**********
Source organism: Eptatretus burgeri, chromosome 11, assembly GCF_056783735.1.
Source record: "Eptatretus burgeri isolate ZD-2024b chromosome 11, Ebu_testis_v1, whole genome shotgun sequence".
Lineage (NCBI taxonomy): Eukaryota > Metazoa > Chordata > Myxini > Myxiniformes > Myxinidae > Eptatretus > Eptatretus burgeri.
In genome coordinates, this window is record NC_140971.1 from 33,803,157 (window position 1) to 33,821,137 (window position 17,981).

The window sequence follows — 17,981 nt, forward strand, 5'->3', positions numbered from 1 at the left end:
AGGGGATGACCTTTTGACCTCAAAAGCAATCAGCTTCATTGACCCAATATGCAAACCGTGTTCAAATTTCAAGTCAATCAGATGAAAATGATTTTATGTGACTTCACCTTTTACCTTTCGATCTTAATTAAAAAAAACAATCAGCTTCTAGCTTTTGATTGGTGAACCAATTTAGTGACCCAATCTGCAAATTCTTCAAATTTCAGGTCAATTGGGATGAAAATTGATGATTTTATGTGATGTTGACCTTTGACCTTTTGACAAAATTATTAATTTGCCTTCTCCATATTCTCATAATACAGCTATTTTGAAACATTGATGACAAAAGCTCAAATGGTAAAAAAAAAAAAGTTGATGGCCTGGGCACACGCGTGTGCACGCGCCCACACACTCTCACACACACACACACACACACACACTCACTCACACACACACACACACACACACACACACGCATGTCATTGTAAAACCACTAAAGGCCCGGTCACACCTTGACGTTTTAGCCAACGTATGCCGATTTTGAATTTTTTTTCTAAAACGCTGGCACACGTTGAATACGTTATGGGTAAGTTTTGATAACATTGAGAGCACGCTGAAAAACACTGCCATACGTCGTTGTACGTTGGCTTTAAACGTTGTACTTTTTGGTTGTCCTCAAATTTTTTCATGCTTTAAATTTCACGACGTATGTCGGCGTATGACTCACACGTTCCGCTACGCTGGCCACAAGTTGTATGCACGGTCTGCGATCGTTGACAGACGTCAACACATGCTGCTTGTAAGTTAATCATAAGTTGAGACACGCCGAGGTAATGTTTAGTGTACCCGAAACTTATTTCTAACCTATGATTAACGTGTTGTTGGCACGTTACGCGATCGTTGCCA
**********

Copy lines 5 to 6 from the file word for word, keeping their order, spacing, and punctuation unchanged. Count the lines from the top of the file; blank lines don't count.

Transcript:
The window sequence follows — 17,981 nt, forward strand, 5'->3', positions numbered from 1 at the left end:
AGGGGATGACCTTTTGACCTCAAAAGCAATCAGCTTCATTGACCCAATATGCAAACCGTGTTCAAATTTCAAGTCAATCAGATGAAAATGATTTTATGTGACTTCACCTTTTACCTTTCGATCTTAATTAAAAAAAACAATCAGCTTCTAGCTTTTGATTGGTGAACCAATTTAGTGACCCAATCTGCAAATTCTTCAAATTTCAGGTCAATTGGGATGAAAATTGATGATTTTATGTGATGTTGACCTTTGACCTTTTGACAAAATTATTAATTTGCCTTCTCCATATTCTCATAATACAGCTATTTTGAAACATTGATGACAAAAGCTCAAATGGTAAAAAAAAAAAAGTTGATGGCCTGGGCACACGCGTGTGCACGCGCCCACACACTCTCACACACACACACACACACACACACTCACTCACACACACACACACACACACACACACACGCATGTCATTGTAAAACCACTAAAGGCCCGGTCACACCTTGACGTTTTAGCCAACGTATGCCGATTTTGAATTTTTTTTCTAAAACGCTGGCACACGTTGAATACGTTATGGGTAAGTTTTGATAACATTGAGAGCACGCTGAAAAACACTGCCATACGTCGTTGTACGTTGGCTTTAAACGTTGTACTTTTTGGTTGTCCTCAAATTTTTTCATGCTTTAAATTTCACGACGTATGTCGGCGTATGACTCACACGTTCCGCTACGCTGGCCACAAGTTGTATGCACGGTCTGCGATCGTTGACAGACGTCAACACATGCTGCTTGTAAGTTAATCATAAGTTGAGACACGCCGAGGTAATGTTTAGTGTACCCGAAACTTATTTCTAACCTATGATTAACGTGTTGTTGGCACGTTACGCGATCGTTGCCA